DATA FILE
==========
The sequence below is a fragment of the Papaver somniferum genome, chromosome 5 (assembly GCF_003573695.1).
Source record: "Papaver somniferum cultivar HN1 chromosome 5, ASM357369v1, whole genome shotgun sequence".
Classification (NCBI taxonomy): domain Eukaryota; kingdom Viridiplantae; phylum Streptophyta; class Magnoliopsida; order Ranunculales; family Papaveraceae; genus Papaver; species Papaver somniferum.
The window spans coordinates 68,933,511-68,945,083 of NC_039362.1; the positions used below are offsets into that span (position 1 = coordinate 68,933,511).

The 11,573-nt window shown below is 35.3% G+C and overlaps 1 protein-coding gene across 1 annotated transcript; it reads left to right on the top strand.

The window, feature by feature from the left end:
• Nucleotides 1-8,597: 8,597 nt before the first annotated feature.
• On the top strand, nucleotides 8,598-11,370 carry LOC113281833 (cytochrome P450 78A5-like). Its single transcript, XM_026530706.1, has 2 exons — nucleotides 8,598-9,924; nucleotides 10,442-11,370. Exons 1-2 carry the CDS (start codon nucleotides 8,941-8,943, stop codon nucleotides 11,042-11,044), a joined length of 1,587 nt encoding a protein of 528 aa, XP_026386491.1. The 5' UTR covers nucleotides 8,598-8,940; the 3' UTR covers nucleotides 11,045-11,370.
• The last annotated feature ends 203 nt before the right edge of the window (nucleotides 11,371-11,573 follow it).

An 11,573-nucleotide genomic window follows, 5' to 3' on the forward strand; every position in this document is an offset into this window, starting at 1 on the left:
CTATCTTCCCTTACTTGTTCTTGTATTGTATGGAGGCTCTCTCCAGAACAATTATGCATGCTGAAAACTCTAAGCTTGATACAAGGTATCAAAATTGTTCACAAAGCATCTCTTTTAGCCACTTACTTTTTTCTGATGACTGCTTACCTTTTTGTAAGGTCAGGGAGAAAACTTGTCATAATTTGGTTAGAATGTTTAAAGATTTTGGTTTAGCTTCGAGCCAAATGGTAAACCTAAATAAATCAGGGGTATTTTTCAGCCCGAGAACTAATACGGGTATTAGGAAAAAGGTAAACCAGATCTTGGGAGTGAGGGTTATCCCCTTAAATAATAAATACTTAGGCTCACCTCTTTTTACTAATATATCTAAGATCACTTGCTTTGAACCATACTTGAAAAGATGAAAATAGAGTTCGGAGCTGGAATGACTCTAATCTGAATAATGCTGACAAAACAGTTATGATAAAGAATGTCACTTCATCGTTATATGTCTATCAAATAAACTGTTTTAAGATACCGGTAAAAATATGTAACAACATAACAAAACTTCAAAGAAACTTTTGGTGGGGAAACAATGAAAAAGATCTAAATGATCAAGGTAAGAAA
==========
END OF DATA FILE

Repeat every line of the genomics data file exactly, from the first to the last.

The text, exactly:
The sequence below is a fragment of the Papaver somniferum genome, chromosome 5 (assembly GCF_003573695.1).
Source record: "Papaver somniferum cultivar HN1 chromosome 5, ASM357369v1, whole genome shotgun sequence".
Classification (NCBI taxonomy): domain Eukaryota; kingdom Viridiplantae; phylum Streptophyta; class Magnoliopsida; order Ranunculales; family Papaveraceae; genus Papaver; species Papaver somniferum.
The window spans coordinates 68,933,511-68,945,083 of NC_039362.1; the positions used below are offsets into that span (position 1 = coordinate 68,933,511).

The 11,573-nt window shown below is 35.3% G+C and overlaps 1 protein-coding gene across 1 annotated transcript; it reads left to right on the top strand.

The window, feature by feature from the left end:
• Nucleotides 1-8,597: 8,597 nt before the first annotated feature.
• On the top strand, nucleotides 8,598-11,370 carry LOC113281833 (cytochrome P450 78A5-like). Its single transcript, XM_026530706.1, has 2 exons — nucleotides 8,598-9,924; nucleotides 10,442-11,370. Exons 1-2 carry the CDS (start codon nucleotides 8,941-8,943, stop codon nucleotides 11,042-11,044), a joined length of 1,587 nt encoding a protein of 528 aa, XP_026386491.1. The 5' UTR covers nucleotides 8,598-8,940; the 3' UTR covers nucleotides 11,045-11,370.
• The last annotated feature ends 203 nt before the right edge of the window (nucleotides 11,371-11,573 follow it).

An 11,573-nucleotide genomic window follows, 5' to 3' on the forward strand; every position in this document is an offset into this window, starting at 1 on the left:
CTATCTTCCCTTACTTGTTCTTGTATTGTATGGAGGCTCTCTCCAGAACAATTATGCATGCTGAAAACTCTAAGCTTGATACAAGGTATCAAAATTGTTCACAAAGCATCTCTTTTAGCCACTTACTTTTTTCTGATGACTGCTTACCTTTTTGTAAGGTCAGGGAGAAAACTTGTCATAATTTGGTTAGAATGTTTAAAGATTTTGGTTTAGCTTCGAGCCAAATGGTAAACCTAAATAAATCAGGGGTATTTTTCAGCCCGAGAACTAATACGGGTATTAGGAAAAAGGTAAACCAGATCTTGGGAGTGAGGGTTATCCCCTTAAATAATAAATACTTAGGCTCACCTCTTTTTACTAATATATCTAAGATCACTTGCTTTGAACCATACTTGAAAAGATGAAAATAGAGTTCGGAGCTGGAATGACTCTAATCTGAATAATGCTGACAAAACAGTTATGATAAAGAATGTCACTTCATCGTTATATGTCTATCAAATAAACTGTTTTAAGATACCGGTAAAAATATGTAACAACATAACAAAACTTCAAAGAAACTTTTGGTGGGGAAACAATGAAAAAGATCTAAATGATCAAGGTAAGAAA